The birth of the brightest red glowing protein

23-11-2016

The brightest red fluorescent protein ever, mScarlet, has just been engineered by researchers at the University of Amsterdam, the Institut de Biologie Structurale, IBS (CEA/CNRS/University Grenoble Alpes) and the ESRF. mScarlet can be used to monitor the activity in cells. The findings are published in Nature Methods.

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Fluorescent proteins (FP) are widely used in cell imaging as biological markers. They are like highlighters that scientists attach to a protein, in order to trace their movements and interactions in living cells under a microscope. Since the early 1990s, fluorescent proteins have become an important tool in biosciences and have helped the observation of previously invisible processes such as the development of nerve cells in the brain or the spread of cancer cells.

Many research teams around the world try to design and optimise hundreds of FPs with different colours. The more colours they use, the more processes they can track simultaneously.  Some of these markers, such as the original green fluorescent protein (GFP), are found in nature (e.g. jellyfish and corals), but many others, such as blue, cyan and yellow variants, have been genetically engineered. In the late 1990s a red fluorescent protein was discovered in corals. However, scientists could not optimize the way it generates bright-red light in the cell – until now.

crystals.jpg Crystals of mScarlet after having gone through the microseeding technique. Credits: Sylvain Aumonier (ESRF). 

It has been a long road for the biologists at the University of Amsterdam and the researchers at the IBS and the European synchrotron in Grenoble. After 4 years of research, including a lot of tweaking, they came up with mScarlet, the new protein, which has a record brightness and a fluorescence lifetime of 3.9 nanoseconds. mScarlet will be most probably used by cancer and stem cell researchers, who use fluorescent proteins to track essential cellular processes.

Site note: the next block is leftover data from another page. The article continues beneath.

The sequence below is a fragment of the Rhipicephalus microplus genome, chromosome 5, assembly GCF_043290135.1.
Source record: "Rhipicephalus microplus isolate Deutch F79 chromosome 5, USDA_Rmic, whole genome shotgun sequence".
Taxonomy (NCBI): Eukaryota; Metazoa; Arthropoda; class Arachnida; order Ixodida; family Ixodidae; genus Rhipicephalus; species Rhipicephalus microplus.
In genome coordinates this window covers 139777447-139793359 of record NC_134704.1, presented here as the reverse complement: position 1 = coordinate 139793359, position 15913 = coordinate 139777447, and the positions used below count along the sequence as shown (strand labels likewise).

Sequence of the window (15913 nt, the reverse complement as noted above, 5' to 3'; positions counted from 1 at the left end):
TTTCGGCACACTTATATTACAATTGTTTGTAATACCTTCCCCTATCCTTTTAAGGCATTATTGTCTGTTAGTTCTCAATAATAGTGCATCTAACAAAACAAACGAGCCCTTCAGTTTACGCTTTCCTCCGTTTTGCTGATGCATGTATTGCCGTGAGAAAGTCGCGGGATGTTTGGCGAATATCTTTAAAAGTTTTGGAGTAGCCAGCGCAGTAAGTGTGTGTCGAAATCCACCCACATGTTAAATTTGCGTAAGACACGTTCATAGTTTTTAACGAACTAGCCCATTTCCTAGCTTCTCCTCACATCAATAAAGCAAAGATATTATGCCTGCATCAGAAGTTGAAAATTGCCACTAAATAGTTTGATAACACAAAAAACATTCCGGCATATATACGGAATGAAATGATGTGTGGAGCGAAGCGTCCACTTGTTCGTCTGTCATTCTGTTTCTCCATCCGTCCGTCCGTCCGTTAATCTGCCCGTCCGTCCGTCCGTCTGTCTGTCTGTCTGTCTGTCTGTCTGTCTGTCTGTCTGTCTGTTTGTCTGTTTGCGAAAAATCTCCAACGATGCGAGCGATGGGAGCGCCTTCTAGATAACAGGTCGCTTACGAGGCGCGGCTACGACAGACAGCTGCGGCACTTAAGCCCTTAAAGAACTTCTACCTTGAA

From corals to tracking down activity in cells

The research group, led by Dorus Gadella, Professor of Molecular Cytology at the University of Amsterdam, created mScarlet by comparing the genetic blueprints of a range of red fluorescent proteins from corals. They searched for passages that consistently appeared in the various genetic codes since these appeared to be indispensable. The group attached these essential pieces of code to one another and then had a company synthesise a complete DNA strand. They introduced that DNA into a bacterium, which converted it into a protein.

They assessed the brightness of each protein produced in this way under a microscope that measures the fluorescence lifetime within cells and then tinkered some more with the DNA code, observing how modifications affected the brightness.

Once they had engineered mScarlet, the biologists sent their red creation to the IBS. The structural biology team, led by Antoine Royant, scientific collaborator at the ESRF, first crystallized the protein into purple-coloured, flower-like crystals, using the microseeding technique, which consists of crushing the crystals into very small pieces and recrystallizing them. Then, the researchers went to beamline ID29 of the European Synchrotron (ESRF) to determine the detailed arrangement of the protein. Royant found the key to the brightness of mScarlet: “We discovered that mScarlet’s bright fluorescence is due to the chromophore, the part of the molecule that absorbs light and then emits red, being kept rigidly flat by the way the protein is wrapped around it”.

scarletcrystalsprocess.png
 
Progressive improvement of mScarlet crystal quality by microseeding - Secondary structure of mScarlet housing the fluorescent chromophore. Credits: Guillaume Gotthard (ESRF).

That brightness of mScarlet will serve cellular microscopy well, as it ensures the visibility of the proteins that scientists study. It is also an ideal illuminating agent as it does not affect the functioning of the proteins to which it is tagged.

The new protein can help scientists around the world to better understand the disruption to cellular processes that results in the runaway cell division found in cancer cells, for example. As Dorus Gadella, professor of the University of Amsterdam and corresponding author, explains: “Just as other people study the stars and prepare future trips to Mars, we are exploring the universe of the proteins that regulate the cellular processes in our bodies.”

 

Publication details
Bindels, D.S. et al, Nature Methods. doi:10.1038/nmeth.4074.

Top image: Mammalian cell with its actin filaments, forming its cytoskeleton, labelled with mScarlet. Credits: Lindsay Haarbosch (U. of Amsterdam).